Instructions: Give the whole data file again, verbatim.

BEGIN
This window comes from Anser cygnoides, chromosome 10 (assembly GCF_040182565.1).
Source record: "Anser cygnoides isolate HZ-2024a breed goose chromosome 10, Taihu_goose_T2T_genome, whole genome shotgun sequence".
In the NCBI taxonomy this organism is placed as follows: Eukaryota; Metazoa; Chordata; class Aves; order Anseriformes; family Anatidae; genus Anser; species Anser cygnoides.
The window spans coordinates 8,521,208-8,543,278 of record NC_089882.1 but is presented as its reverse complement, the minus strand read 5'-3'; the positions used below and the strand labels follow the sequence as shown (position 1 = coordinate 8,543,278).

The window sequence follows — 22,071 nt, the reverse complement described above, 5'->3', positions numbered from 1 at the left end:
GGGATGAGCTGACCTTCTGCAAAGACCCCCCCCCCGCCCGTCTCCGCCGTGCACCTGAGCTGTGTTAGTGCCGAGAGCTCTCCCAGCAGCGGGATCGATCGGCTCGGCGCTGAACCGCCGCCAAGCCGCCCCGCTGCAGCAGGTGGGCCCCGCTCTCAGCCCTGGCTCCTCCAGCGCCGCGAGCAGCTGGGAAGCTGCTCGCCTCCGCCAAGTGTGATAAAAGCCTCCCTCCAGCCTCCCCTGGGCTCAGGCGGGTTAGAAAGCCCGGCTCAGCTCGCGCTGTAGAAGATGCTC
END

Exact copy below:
This window comes from Anser cygnoides, chromosome 10 (assembly GCF_040182565.1).
Source record: "Anser cygnoides isolate HZ-2024a breed goose chromosome 10, Taihu_goose_T2T_genome, whole genome shotgun sequence".
In the NCBI taxonomy this organism is placed as follows: Eukaryota; Metazoa; Chordata; class Aves; order Anseriformes; family Anatidae; genus Anser; species Anser cygnoides.
The window spans coordinates 8,521,208-8,543,278 of record NC_089882.1 but is presented as its reverse complement, the minus strand read 5'-3'; the positions used below and the strand labels follow the sequence as shown (position 1 = coordinate 8,543,278).

The window sequence follows — 22,071 nt, the reverse complement described above, 5'->3', positions numbered from 1 at the left end:
GGGATGAGCTGACCTTCTGCAAAGACCCCCCCCCCGCCCGTCTCCGCCGTGCACCTGAGCTGTGTTAGTGCCGAGAGCTCTCCCAGCAGCGGGATCGATCGGCTCGGCGCTGAACCGCCGCCAAGCCGCCCCGCTGCAGCAGGTGGGCCCCGCTCTCAGCCCTGGCTCCTCCAGCGCCGCGAGCAGCTGGGAAGCTGCTCGCCTCCGCCAAGTGTGATAAAAGCCTCCCTCCAGCCTCCCCTGGGCTCAGGCGGGTTAGAAAGCCCGGCTCAGCTCGCGCTGTAGAAGATGCTC